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Family Counseling Apache Junction AZ

Family counseling helps family members to resolve conflicts and solve communication problems. Families in counseling work to resolve issues and function better as a family unit. Read on to lean more and to find licensed family therapists in Apache Junction, AZ who provide family therapy.

Sue S Stalcup
(480) 332-0368
Apache Junction, AZ
Practice Areas
Clinical Mental Health, Aging/Gerontological, Couples & Family, Sexual Abuse Recovery, Depression/Grief/Chronically or Terminally Ill
Certifications
National Certified Counselor

Dr. Lisa L. Gold, Ph.D.
(480) 355-5214
2929 N. Power Rd.,Suite 101
Mesa, AZ
Specialties
Anxiety or Fears,Divorce,Eating Disorders,Infertility or Adoption,Life Coaching,Loss or Grief,Relationship Issues,Sex Therapy,Spirituality,Trauma and PTSD
Education
B.S. Psychology, M.S. Family Sciences, M.A. Marriage and Family Therapy, Ph.D. Human Development (with emphasis on marriage and family therapy).
Insurance
No
Membership Organizations
Desert Vista Counseling Services, L.L.C.

Corrine Day Harper
(480) 232-9191
Mesa, AZ
Practice Areas
Childhood & Adolescence, Corrections/Offenders, Couples & Family, Sexual Abuse Recovery, Depression/Grief/Chronically or Terminally Ill
Certifications
National Certified Counselor

Dorna McBride
Mesa, AZ
Practice Areas
Career Development, Childhood & Adolescence, Clinical Mental Health, Couples & Family, Depression/Grief/Chronically or Terminally Ill
Certifications
National Certified Counselor

Arizona Interfaith Counseling
(480) 969-2783
5520 E Main St Ste 1
Mesa, AZ

Data Provided By:
Randall Rice
(480) 396-0394
Mesa, AZ
Practice Areas
Addictions and Dependency, Childhood & Adolescence, Clinical Mental Health, Corrections/Offenders, Couples & Family
Certifications
National Certified Counselor

Lourdes Iannello
(480) 285-1900
Mesa, AZ
Practice Areas
Childhood & Adolescence, Couples & Family, Depression/Grief/Chronically or Terminally Ill
Certifications
National Certified Counselor
Language Proficiencies
Spanish,

Tamra Evans-Wittman
(480) 540-0850
Mesa, AZ
Practice Areas
Childhood & Adolescence, Clinical Mental Health, Eating Disorders, Couples & Family, Depression/Grief/Chronically or Terminally Ill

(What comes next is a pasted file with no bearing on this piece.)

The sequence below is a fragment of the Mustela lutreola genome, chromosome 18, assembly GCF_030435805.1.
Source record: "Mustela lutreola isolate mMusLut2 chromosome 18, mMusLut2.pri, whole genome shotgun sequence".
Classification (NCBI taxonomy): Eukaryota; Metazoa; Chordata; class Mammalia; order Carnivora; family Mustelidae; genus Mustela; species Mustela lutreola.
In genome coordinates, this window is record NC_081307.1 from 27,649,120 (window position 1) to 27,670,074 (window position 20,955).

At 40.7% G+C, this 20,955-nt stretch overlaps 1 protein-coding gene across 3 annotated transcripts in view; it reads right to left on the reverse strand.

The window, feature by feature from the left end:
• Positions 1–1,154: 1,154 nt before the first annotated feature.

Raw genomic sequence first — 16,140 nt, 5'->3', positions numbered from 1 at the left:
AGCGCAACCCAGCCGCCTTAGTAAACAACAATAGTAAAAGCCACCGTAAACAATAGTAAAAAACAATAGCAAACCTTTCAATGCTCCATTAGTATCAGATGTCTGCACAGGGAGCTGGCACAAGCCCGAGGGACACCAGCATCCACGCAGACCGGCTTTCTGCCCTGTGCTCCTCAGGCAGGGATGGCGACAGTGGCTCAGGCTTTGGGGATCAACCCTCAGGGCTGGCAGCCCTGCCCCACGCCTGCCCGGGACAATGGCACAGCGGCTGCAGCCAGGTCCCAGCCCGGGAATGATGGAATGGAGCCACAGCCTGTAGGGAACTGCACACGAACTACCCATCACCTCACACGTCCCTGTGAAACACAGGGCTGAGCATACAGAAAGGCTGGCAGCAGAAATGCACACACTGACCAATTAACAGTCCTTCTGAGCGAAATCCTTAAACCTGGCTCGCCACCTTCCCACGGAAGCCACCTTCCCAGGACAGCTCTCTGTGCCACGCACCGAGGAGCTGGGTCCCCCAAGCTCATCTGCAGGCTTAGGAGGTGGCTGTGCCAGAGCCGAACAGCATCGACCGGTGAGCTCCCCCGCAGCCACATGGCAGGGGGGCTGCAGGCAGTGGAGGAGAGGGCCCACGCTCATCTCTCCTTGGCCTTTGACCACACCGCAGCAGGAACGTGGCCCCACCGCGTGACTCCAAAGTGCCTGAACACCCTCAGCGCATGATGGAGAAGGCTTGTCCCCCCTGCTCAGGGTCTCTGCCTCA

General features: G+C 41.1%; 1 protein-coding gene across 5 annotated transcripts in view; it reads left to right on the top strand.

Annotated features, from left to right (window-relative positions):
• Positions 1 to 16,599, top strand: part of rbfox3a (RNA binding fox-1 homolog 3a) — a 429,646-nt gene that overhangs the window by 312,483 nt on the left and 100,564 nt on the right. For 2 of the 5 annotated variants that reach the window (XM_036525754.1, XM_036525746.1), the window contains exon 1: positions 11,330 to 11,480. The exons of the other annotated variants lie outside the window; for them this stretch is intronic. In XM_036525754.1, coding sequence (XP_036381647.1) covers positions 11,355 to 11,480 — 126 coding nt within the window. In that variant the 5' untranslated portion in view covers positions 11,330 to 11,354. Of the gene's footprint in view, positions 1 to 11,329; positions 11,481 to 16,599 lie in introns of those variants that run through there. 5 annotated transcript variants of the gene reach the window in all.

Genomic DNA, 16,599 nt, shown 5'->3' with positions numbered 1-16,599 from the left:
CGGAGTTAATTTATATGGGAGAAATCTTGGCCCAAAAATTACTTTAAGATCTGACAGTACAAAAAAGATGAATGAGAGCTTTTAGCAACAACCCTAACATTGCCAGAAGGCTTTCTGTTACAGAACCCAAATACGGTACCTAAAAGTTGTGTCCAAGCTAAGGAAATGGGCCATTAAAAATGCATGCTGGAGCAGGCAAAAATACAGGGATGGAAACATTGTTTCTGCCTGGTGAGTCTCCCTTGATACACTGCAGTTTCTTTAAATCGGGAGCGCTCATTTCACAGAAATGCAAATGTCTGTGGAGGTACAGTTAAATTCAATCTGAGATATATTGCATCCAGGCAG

Certifications
National Certified Counselor

Currie Rebecca P
(480) 641-1165
7254 E Southern Ave Ste 123
Mesa, AZ

Data Provided By:
Mrs. Sylvia Neal
Sylvia K. Neal, MSW, LCSW
(520) 219-1992
7360 N. La Cholla Boulevard
Tucson, AZ
Credentials
Credentials: MSW, LCSW
Licensed in Arizona
8 Years of Experience
Problems Served
Attention Deficit (Hyperactivity) Disorder, Behavioral Problems, Bipolar Disorders, Child Abuse and Neglect, Depression, Family Dysfunction, Forensic, Interpersonal Relationships, Obsessive/Compulsive Disorder, Parenting Issues, Psychoses/Major Mental Illn
Populations Served
Offenders/Perpetrators
Membership Organizations
HelpPro.com
Age Groups Served
Adolescents (13-17), Young Adults (18-25), Adults (26-59)

Data Provided By:
Data Provided By:

Parenting advice tips for spending more time talking to your kids

Parenting advice tips for spending more time talking to your kids

John Thompson
...

Talking to a teenager can be difficult, although experts say itA recent British study has found that children who spend the most time with their dads are happier than kids who have less face time with their fathers.

According to the NY Daily News, researchers from the Children's Society in Great Britain found that kids' happiness is linked to how much time they spend talking to their dads. Kids who chat with their fathers "most days" rated their overall happiness at 87 out of 100, while kids who "rarely" talk to their dads rated themselves a 79 on the happiness scale.

While the teen years can be especially difficult for parents trying to keep the lines of communication open with their sons and daughters, researchers say the study indicates the importance of talking with teens since it affects their relationships later in life.

Fathers may want to consider some parenting advice for effectively communicating with their teens, according to PsychCentral.com:

1. Be a good listener.
2. Respect your child's privacy.
3. Give him or her increasing independence.
4. Schedule times to talk about mundane topics, such as homework.
5. Focus on the positives before offering constructive criticism.

As for things to avoid when it comes to talking to teenagers, experts say don't nag or lecture them, and remember to keep confidences secret to ensure they'll keep confiding in you.
ADNFCR-1662-ID-19854439-ADNFCR

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